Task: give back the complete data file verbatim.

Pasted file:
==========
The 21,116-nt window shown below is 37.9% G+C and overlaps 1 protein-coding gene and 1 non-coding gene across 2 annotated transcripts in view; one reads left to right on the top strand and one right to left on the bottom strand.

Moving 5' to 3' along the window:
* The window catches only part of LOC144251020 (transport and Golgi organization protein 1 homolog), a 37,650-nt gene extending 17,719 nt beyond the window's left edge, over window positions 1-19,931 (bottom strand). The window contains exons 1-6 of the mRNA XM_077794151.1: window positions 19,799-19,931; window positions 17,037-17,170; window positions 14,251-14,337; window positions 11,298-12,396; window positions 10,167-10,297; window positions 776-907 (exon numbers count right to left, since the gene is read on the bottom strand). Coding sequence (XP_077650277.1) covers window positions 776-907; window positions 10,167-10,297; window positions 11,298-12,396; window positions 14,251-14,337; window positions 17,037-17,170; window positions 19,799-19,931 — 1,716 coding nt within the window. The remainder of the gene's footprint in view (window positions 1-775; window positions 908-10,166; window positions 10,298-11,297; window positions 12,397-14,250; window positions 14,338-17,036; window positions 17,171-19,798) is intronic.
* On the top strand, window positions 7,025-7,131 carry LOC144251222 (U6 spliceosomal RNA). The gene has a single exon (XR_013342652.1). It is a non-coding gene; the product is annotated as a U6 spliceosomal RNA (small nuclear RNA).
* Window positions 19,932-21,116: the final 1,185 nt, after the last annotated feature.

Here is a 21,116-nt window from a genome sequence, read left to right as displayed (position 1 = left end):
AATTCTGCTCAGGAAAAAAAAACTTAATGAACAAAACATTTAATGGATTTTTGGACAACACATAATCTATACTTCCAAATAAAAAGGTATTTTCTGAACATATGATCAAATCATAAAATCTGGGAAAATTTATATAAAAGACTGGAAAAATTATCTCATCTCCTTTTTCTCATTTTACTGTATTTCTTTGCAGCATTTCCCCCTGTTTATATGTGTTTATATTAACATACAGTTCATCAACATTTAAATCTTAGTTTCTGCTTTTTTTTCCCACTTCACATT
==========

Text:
The 21,116-nt window shown below is 37.9% G+C and overlaps 1 protein-coding gene and 1 non-coding gene across 2 annotated transcripts in view; one reads left to right on the top strand and one right to left on the bottom strand.

Moving 5' to 3' along the window:
* The window catches only part of LOC144251020 (transport and Golgi organization protein 1 homolog), a 37,650-nt gene extending 17,719 nt beyond the window's left edge, over window positions 1-19,931 (bottom strand). The window contains exons 1-6 of the mRNA XM_077794151.1: window positions 19,799-19,931; window positions 17,037-17,170; window positions 14,251-14,337; window positions 11,298-12,396; window positions 10,167-10,297; window positions 776-907 (exon numbers count right to left, since the gene is read on the bottom strand). Coding sequence (XP_077650277.1) covers window positions 776-907; window positions 10,167-10,297; window positions 11,298-12,396; window positions 14,251-14,337; window positions 17,037-17,170; window positions 19,799-19,931 — 1,716 coding nt within the window. The remainder of the gene's footprint in view (window positions 1-775; window positions 908-10,166; window positions 10,298-11,297; window positions 12,397-14,250; window positions 14,338-17,036; window positions 17,171-19,798) is intronic.
* On the top strand, window positions 7,025-7,131 carry LOC144251222 (U6 spliceosomal RNA). The gene has a single exon (XR_013342652.1). It is a non-coding gene; the product is annotated as a U6 spliceosomal RNA (small nuclear RNA).
* Window positions 19,932-21,116: the final 1,185 nt, after the last annotated feature.

Here is a 21,116-nt window from a genome sequence, read left to right as displayed (position 1 = left end):
AATTCTGCTCAGGAAAAAAAAACTTAATGAACAAAACATTTAATGGATTTTTGGACAACACATAATCTATACTTCCAAATAAAAAGGTATTTTCTGAACATATGATCAAATCATAAAATCTGGGAAAATTTATATAAAAGACTGGAAAAATTATCTCATCTCCTTTTTCTCATTTTACTGTATTTCTTTGCAGCATTTCCCCCTGTTTATATGTGTTTATATTAACATACAGTTCATCAACATTTAAATCTTAGTTTCTGCTTTTTTTTCCCACTTCACATT